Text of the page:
Convention Hall Rental Agreement, 1836

Shaping Texas in a half-finished building

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In early February 1836 in Washington, Texas, Noah Byars and Peter Mercer, listed as “merchants and partners” in deed records, were constructing a crude frame building, approximately 25 by 50 feet in dimension. It was one of the largest buildings in town and one of only a few frame buildings in a village composed largely of log huts.

The two men were approached by a group of 11 little-known business and professional men and agreed to rent the structure, beginning on March 1, 1836, for what would become the Texas 1836 constitutional convention. Though the roof and sides of the structure were added by the time the convention commenced, the windows and doors were not yet installed. The delegates met daily in the unfinished building until the convention adjourned on March 17.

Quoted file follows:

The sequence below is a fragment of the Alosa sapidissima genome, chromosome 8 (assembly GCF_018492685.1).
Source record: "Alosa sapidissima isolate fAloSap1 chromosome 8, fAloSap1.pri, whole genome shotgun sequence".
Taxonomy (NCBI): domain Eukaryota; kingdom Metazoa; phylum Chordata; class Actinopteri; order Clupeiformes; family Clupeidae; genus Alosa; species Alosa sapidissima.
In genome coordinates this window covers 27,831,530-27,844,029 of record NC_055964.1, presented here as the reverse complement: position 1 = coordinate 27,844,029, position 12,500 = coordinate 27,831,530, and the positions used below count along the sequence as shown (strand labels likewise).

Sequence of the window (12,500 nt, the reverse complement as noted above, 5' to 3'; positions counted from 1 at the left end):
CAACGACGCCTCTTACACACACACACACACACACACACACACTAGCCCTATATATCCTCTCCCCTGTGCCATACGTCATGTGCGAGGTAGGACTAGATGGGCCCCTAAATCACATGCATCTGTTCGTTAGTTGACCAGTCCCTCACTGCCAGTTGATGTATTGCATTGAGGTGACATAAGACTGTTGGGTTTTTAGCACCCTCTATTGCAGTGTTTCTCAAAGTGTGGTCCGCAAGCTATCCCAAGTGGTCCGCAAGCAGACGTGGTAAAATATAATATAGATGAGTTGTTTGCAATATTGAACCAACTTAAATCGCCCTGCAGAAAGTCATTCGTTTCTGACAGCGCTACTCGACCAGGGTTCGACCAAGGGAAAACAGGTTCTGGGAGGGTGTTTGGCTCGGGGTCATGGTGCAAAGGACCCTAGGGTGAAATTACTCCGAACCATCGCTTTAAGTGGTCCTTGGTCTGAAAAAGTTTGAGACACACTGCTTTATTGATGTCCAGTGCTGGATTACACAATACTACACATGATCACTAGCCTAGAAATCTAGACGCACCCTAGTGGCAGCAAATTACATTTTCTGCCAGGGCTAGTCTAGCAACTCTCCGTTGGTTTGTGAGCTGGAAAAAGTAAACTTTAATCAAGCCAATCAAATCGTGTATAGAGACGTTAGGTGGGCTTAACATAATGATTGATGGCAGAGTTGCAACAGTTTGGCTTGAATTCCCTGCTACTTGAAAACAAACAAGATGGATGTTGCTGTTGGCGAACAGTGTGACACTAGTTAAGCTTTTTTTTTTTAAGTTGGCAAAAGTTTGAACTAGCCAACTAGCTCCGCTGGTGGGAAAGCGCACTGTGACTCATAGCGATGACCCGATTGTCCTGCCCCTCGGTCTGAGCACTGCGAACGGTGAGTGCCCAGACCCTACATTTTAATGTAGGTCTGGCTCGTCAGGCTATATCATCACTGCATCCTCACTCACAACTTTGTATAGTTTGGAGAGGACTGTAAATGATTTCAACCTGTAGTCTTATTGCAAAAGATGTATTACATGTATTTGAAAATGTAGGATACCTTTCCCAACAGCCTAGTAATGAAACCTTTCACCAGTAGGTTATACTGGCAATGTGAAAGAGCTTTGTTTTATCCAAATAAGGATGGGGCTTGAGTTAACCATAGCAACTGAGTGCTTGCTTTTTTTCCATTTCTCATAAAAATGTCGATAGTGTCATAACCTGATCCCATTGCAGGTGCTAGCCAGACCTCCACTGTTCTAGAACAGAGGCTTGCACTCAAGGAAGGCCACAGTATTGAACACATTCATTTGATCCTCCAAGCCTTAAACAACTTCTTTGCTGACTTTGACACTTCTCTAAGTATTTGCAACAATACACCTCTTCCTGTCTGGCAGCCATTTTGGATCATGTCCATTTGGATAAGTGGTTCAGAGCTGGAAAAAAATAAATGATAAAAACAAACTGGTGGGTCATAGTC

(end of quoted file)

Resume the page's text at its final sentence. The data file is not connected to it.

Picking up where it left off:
Document translation:

Washington 18th Feb 1836

We the subscribers do hereby bind and obligate to pay to Messer Byars and Mercer, the sum of One Hundred and Seventy Dollars, being in consideration of the rent of this house owned by them, on Main Street for the term of 3 months to commence on the first day Of March -- said Byars and Mercer are to have the house in complete order and repair for use of the members of the convention, to meet in March next -- for which purpose said building is rented by us.

Hall and Lott

John G. Caldwell

John C. Neal

J. B. Neal

J.B. Paterick

Wood and Peables

L. R. Roberts

Martin Clow and Co.

William P. Smith

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Convention Hall Rental Agreement, 1836 Artifact from Austin, Texas
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